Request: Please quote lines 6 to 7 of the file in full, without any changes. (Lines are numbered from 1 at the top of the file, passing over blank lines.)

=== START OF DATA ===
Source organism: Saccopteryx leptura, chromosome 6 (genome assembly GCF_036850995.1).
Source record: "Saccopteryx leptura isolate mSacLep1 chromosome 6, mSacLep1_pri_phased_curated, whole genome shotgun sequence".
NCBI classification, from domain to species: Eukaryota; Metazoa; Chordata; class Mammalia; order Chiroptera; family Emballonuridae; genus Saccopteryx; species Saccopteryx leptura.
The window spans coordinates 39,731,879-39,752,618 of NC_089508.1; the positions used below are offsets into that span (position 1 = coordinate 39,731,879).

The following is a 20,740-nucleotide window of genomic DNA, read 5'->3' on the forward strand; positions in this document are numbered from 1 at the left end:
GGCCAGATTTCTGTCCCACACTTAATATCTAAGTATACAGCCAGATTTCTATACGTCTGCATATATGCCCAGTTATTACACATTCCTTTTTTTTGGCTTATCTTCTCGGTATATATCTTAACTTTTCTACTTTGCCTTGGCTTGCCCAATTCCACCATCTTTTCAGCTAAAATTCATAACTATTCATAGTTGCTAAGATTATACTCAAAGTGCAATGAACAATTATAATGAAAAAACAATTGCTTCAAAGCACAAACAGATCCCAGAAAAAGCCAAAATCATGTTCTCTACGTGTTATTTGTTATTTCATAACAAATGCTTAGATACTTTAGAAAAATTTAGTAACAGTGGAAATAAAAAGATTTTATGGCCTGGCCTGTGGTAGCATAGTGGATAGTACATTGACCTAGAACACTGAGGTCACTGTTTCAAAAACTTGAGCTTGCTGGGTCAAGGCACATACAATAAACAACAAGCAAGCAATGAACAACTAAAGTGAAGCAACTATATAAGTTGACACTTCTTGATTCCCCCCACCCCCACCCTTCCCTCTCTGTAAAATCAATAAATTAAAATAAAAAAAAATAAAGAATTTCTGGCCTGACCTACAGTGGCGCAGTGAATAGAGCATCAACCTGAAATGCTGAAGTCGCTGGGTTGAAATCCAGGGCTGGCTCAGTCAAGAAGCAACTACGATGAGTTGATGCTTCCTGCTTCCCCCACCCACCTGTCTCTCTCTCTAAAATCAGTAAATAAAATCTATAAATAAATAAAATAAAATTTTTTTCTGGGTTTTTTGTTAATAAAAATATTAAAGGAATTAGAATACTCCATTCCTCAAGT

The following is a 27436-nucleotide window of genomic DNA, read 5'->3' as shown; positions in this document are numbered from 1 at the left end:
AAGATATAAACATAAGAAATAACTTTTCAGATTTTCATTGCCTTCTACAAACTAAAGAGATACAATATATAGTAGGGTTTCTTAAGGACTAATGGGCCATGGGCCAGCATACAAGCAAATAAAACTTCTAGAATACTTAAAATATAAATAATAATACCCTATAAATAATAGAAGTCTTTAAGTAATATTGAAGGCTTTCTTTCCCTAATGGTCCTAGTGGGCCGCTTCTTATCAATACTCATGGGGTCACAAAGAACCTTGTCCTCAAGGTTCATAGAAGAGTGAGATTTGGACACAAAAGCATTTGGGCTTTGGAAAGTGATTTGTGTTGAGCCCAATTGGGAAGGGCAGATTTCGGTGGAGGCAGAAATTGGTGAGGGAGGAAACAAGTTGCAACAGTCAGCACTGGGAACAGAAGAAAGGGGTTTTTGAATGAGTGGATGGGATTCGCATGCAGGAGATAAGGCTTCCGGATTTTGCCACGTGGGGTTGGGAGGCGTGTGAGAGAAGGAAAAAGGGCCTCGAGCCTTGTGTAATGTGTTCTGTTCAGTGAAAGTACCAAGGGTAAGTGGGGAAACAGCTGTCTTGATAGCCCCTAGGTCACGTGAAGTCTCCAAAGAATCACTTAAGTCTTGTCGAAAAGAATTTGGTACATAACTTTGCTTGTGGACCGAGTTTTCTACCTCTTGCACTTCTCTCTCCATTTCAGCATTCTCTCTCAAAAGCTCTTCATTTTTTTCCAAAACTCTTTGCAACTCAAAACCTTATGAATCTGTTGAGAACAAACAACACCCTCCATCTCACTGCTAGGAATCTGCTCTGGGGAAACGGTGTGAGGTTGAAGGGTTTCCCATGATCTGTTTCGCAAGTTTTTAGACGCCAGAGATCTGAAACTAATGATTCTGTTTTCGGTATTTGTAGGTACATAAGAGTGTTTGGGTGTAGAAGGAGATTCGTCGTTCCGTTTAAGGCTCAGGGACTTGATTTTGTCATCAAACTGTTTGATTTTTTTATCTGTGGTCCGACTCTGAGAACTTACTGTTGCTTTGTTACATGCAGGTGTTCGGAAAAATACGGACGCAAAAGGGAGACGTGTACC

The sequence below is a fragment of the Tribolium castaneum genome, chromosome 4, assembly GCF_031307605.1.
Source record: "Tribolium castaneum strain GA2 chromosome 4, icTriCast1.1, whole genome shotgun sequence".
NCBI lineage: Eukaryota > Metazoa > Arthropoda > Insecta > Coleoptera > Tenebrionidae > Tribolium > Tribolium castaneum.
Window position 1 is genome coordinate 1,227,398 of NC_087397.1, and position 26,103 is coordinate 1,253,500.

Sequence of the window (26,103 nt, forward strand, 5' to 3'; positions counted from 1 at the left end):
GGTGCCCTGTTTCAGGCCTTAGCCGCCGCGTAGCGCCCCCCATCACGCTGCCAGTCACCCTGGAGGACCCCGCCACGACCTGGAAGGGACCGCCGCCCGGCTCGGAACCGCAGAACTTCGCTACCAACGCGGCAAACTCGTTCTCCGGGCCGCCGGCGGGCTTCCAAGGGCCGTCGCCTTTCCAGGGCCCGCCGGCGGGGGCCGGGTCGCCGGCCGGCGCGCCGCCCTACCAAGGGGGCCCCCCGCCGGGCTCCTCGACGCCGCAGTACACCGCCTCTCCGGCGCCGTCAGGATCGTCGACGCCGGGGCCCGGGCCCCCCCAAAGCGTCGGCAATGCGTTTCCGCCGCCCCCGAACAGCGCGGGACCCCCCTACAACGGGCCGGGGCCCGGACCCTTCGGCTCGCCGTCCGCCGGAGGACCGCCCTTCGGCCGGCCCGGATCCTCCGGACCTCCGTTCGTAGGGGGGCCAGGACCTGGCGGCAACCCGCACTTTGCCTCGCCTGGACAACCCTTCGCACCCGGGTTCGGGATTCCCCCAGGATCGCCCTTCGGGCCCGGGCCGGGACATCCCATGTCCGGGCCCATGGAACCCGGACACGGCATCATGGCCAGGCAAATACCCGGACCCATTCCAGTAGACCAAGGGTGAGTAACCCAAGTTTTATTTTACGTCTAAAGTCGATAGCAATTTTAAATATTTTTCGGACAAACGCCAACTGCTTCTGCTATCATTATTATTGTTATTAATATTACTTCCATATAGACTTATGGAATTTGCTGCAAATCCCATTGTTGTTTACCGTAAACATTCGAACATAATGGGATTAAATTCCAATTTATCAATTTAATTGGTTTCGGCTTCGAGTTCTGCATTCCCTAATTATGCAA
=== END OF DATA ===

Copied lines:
GGCCAGATTTCTGTCCCACACTTAATATCTAAGTATACAGCCAGATTTCTATACGTCTGCATATATGCCCAGTTATTACACATTCCTTTTTTTTGGCTTATCTTCTCGGTATATATCTTAACTTTTCTACTTTGCCTTGGCTTGCCCAATTCCACCATCTTTTCAGCTAAAATTCATAACTATTCATAGTTGCTAAGATTATACTCAAAGTGCAATGAACAATTATAATGAAAAAACAATTGCTTCAAAGCACAAACAGATCCCAGAAAAAGCCAAAATCATGTTCTCTACGTGTTATTTGTTATTTCATAACAAATGCTTAGATACTTTAGAAAAATTTAGTAACAGTGGAAATAAAAAGATTTTATGGCCTGGCCTGTGGTAGCATAGTGGATAGTACATTGACCTAGAACACTGAGGTCACTGTTTCAAAAACTTGAGCTTGCTGGGTCAAGGCACATACAATAAACAACAAGCAAGCAATGAACAACTAAAGTGAAGCAACTATATAAGTTGACACTTCTTGATTCCCCCCACCCCCACCCTTCCCTCTCTGTAAAATCAATAAATTAAAATAAAAAAAAATAAAGAATTTCTGGCCTGACCTACAGTGGCGCAGTGAATAGAGCATCAACCTGAAATGCTGAAGTCGCTGGGTTGAAATCCAGGGCTGGCTCAGTCAAGAAGCAACTACGATGAGTTGATGCTTCCTGCTTCCCCCACCCACCTGTCTCTCTCTCTAAAATCAGTAAATAAAATCTATAAATAAATAAAATAAAATTTTTTTCTGGGTTTTTTGTTAATAAAAATATTAAAGGAATTAGAATACTCCATTCCTCAAGT

The following is a 27436-nucleotide window of genomic DNA, read 5'->3' as shown; positions in this document are numbered from 1 at the left end: